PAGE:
6. Streamlining Is NOT the Answer. Faced with massive disinterest on the part of potential investors, the new leadership of USCIS has taken a number of steps to promote the EB-5 program, and to modify its administration to attract more successful applicants.
One of the ways to get more successful applicants is to make it more likely that the staff of USCIS says “yes” to the applications than it has in the past. The rarely discussed problem, for the agency’s leadership, is that the staff has been much more likely to reject EB-applications than those it sees elsewhere in the agency’s programs.
USCIS is an agency that loves to say yes to aliens, whatever they want. In fact, as we show in the table below, the agency said “no” less than 1 percent of the time to one major kind of application, in FY 2009, and said “no” about 8 percent of its time to all agency forms in FY 2011. (Prying data out of USCIS, particularly on its “no” decisions, is very difficult.)
In contrast, the staff said “no” to 11, 14, 17, 31, and 45 percent of the time on various EB-5 applications. A small number of these denials, 28 in FY 2010 were appealed to the DHS review panel, the Administrative Appeals Office, and all 28 of the denials were upheld. In short, the staff found a lot not to like in the EB-5 applications.
Rather than focusing all its efforts on raising the quality of the applications, USCIS has floated a “reform” program10 that is designed to re-shape the decision-making process to get more “yeses” out of the system. There will be (or are) new staff members at the bottom of the decision-making process, and a new command structure within the organization.
Further, in an unusual move, under certain circumstances people who want to open regional centers will be given a right to talk directly to USCIS staff about their proposals. It is often not realized that except in certain categories, USCIS staff make all their decisions on paper (or computer) records, and rarely see any applicants face to face. If you are a citizen, for instance, and you want to bring to the United States a relative dying of cancer in some medically under-served part of the globe you are not allowed to talk to a USCIS decision-maker, but if you want to create a regional center — why there’s a partial open sesame waiting for you.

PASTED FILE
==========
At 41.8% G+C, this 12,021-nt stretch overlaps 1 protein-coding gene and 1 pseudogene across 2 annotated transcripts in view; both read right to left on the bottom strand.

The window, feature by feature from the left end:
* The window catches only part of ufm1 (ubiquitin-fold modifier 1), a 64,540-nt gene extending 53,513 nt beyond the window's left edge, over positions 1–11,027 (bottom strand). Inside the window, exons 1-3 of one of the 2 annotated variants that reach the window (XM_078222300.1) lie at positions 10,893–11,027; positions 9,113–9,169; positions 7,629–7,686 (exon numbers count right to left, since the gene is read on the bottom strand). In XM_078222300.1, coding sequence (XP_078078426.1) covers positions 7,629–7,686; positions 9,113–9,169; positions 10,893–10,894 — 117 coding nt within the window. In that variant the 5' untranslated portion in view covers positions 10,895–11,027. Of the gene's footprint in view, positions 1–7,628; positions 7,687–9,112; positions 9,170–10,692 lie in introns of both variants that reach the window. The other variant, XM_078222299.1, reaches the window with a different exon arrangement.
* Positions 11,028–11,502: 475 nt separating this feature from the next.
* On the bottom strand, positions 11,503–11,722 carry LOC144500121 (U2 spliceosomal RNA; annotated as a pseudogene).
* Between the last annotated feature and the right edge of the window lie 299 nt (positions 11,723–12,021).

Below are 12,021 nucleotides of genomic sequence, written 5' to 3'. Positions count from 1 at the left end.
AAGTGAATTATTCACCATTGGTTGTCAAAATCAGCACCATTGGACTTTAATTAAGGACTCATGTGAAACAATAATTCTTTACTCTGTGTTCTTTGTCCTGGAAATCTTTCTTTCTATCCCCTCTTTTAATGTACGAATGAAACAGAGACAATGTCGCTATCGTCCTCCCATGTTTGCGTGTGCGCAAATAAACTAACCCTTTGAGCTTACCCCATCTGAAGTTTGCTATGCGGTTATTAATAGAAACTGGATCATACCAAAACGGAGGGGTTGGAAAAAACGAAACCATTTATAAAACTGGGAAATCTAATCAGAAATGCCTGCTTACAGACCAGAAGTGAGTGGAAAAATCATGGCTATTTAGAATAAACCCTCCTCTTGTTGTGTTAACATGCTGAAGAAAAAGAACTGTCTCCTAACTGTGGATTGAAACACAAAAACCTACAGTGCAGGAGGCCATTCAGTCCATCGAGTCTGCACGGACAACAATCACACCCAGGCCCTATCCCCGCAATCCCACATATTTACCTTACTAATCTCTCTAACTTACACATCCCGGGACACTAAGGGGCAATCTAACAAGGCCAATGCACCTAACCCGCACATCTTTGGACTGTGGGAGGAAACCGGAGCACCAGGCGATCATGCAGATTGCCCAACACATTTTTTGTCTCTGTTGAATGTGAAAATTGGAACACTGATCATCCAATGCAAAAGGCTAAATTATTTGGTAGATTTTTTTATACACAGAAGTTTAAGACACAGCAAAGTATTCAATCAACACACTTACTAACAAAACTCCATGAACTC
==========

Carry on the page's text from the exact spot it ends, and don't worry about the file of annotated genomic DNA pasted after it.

Given the unusually large number of apparent problems with these applications, as shown by the unusually high number of staff-level denials, as reflected in the table, USCIS should be increasing its checks and balances in this program, not reducing them.
7. Lowering the Average Net Worth. Let’s assume that the aliens arriving as EB-5 immigrants have only the half million dollars with them. If that is the case letting them into the country — because they have money — actually lowers the average net worth of American families.
This is hard to grasp, but the average (that’s the mean) net worth of an American family in 2007 was $556,300, according to the Federal Reserve, and printed in the Statistical Abstract of the United States.11 A family arriving with $500,000 in hand would thus lower the average net worth of American families.
If we are going to have an immigrant investor program at all, obviously we should raise the stakes.
We can do so, without lifting a finger, by simply letting the regional center program die, thus increasing the minimum investment for immigrants to one million dollars.
USCIS Staff Finds More Problems in EB-5 Applications than in Most Others
Applications and Years
Nonimmigrant Worker Visa FY 09 (I-129); Agencywide
* Actual receipts in rows 1, 2, and 6, and sum of approvals and denials in rows 3 and 4; non-approvals in row 2 include both denials and petitions not acted upon, and in other rows denials only. See note immediately below about row 5. USCIS does not consistently publish denial statistics.
** USCIS data in row 5 are presented in numerical totals of proposals and then percentages for denials; the author calculated the numbers of approvals and non-approvals from those data. The FY ‘11 data are for the first half of the year.
2 The $191 million investment total estimate is based on the number of investors in 2009 who successfully filed I-829 petitions (there were 347 of them that year, according to USCIS statistics, the peak in the program’s history). Approvals of these documents confirmed that their investment obligations had been met, and granted the investors, and all members of their immediate families, green cards for life. The dollar total estimate is based on the assumption that 10 percent of the investments were at the one million level, and the rest at half a million. The math is:
(312 x $.5 million = $156 million) + (35 x $1 million = $35 million) = $191 million.
Unfortunately, USCIS has not published data on the total amount of money invested in the EB-5 program.
3 Other than Canada. The Bahamas, for example, in effect, requires a $1.5 million dollar investment, such as in a mansion, before it gives a permanent visa to the alien investor; since our economy is 2,000 times as large as that of those islands, this means that the Bahamas gets 6,000 times as much bang for the buck for its minimal investment than we do for our minimal investment, of a half million. (For more on these comparisons, see the forthcoming CIS Backgrounder on the EB-5 program).
The Center for Immigration Studies is an independent, non-partisan, non-profit research organization founded in 1985.
It is the nation's only think tank devoted exclusively to research and policy analysis of the economic, social, demographic,
fiscal, and other impacts of immigration on the United States.